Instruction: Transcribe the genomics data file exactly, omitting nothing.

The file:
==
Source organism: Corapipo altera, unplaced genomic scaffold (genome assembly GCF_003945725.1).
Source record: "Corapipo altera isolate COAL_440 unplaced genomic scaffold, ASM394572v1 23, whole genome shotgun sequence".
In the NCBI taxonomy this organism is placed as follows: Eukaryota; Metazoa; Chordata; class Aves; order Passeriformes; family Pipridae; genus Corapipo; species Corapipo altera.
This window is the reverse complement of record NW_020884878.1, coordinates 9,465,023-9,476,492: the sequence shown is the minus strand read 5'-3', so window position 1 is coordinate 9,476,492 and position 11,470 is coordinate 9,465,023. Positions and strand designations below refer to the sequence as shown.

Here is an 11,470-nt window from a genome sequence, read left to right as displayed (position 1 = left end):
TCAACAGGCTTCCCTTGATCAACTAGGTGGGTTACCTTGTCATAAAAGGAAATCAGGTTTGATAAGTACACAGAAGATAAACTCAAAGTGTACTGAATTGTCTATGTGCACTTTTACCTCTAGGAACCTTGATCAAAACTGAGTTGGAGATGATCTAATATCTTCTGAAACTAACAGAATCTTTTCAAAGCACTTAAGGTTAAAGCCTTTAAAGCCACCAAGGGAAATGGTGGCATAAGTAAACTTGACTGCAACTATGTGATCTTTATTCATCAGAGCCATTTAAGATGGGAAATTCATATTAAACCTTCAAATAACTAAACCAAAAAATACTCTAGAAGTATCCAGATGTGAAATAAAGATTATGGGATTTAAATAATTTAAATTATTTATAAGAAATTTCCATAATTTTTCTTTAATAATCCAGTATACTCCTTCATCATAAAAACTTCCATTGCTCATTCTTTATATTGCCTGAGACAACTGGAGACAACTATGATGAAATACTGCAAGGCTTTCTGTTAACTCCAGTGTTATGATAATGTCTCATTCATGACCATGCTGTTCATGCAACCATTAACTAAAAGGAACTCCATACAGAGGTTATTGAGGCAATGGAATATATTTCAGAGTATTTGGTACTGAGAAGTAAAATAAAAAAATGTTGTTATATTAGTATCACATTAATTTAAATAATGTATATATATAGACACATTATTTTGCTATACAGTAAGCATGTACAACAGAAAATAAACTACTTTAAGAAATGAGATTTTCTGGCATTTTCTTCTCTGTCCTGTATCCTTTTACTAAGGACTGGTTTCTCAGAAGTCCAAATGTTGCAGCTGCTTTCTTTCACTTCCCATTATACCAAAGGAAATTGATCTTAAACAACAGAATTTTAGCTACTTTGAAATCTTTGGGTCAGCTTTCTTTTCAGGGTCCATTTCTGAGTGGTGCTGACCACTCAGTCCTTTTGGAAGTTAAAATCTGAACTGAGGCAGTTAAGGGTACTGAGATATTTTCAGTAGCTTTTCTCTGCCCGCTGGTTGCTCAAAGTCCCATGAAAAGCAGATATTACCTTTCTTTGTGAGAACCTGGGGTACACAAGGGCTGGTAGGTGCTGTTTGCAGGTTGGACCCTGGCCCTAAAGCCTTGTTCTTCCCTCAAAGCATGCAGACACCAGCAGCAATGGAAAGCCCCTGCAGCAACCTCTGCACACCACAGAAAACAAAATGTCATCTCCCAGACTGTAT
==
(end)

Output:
Source organism: Corapipo altera, unplaced genomic scaffold (genome assembly GCF_003945725.1).
Source record: "Corapipo altera isolate COAL_440 unplaced genomic scaffold, ASM394572v1 23, whole genome shotgun sequence".
In the NCBI taxonomy this organism is placed as follows: Eukaryota; Metazoa; Chordata; class Aves; order Passeriformes; family Pipridae; genus Corapipo; species Corapipo altera.
This window is the reverse complement of record NW_020884878.1, coordinates 9,465,023-9,476,492: the sequence shown is the minus strand read 5'-3', so window position 1 is coordinate 9,476,492 and position 11,470 is coordinate 9,465,023. Positions and strand designations below refer to the sequence as shown.

Here is an 11,470-nt window from a genome sequence, read left to right as displayed (position 1 = left end):
TCAACAGGCTTCCCTTGATCAACTAGGTGGGTTACCTTGTCATAAAAGGAAATCAGGTTTGATAAGTACACAGAAGATAAACTCAAAGTGTACTGAATTGTCTATGTGCACTTTTACCTCTAGGAACCTTGATCAAAACTGAGTTGGAGATGATCTAATATCTTCTGAAACTAACAGAATCTTTTCAAAGCACTTAAGGTTAAAGCCTTTAAAGCCACCAAGGGAAATGGTGGCATAAGTAAACTTGACTGCAACTATGTGATCTTTATTCATCAGAGCCATTTAAGATGGGAAATTCATATTAAACCTTCAAATAACTAAACCAAAAAATACTCTAGAAGTATCCAGATGTGAAATAAAGATTATGGGATTTAAATAATTTAAATTATTTATAAGAAATTTCCATAATTTTTCTTTAATAATCCAGTATACTCCTTCATCATAAAAACTTCCATTGCTCATTCTTTATATTGCCTGAGACAACTGGAGACAACTATGATGAAATACTGCAAGGCTTTCTGTTAACTCCAGTGTTATGATAATGTCTCATTCATGACCATGCTGTTCATGCAACCATTAACTAAAAGGAACTCCATACAGAGGTTATTGAGGCAATGGAATATATTTCAGAGTATTTGGTACTGAGAAGTAAAATAAAAAAATGTTGTTATATTAGTATCACATTAATTTAAATAATGTATATATATAGACACATTATTTTGCTATACAGTAAGCATGTACAACAGAAAATAAACTACTTTAAGAAATGAGATTTTCTGGCATTTTCTTCTCTGTCCTGTATCCTTTTACTAAGGACTGGTTTCTCAGAAGTCCAAATGTTGCAGCTGCTTTCTTTCACTTCCCATTATACCAAAGGAAATTGATCTTAAACAACAGAATTTTAGCTACTTTGAAATCTTTGGGTCAGCTTTCTTTTCAGGGTCCATTTCTGAGTGGTGCTGACCACTCAGTCCTTTTGGAAGTTAAAATCTGAACTGAGGCAGTTAAGGGTACTGAGATATTTTCAGTAGCTTTTCTCTGCCCGCTGGTTGCTCAAAGTCCCATGAAAAGCAGATATTACCTTTCTTTGTGAGAACCTGGGGTACACAAGGGCTGGTAGGTGCTGTTTGCAGGTTGGACCCTGGCCCTAAAGCCTTGTTCTTCCCTCAAAGCATGCAGACACCAGCAGCAATGGAAAGCCCCTGCAGCAACCTCTGCACACCACAGAAAACAAAATGTCATCTCCCAGACTGTAT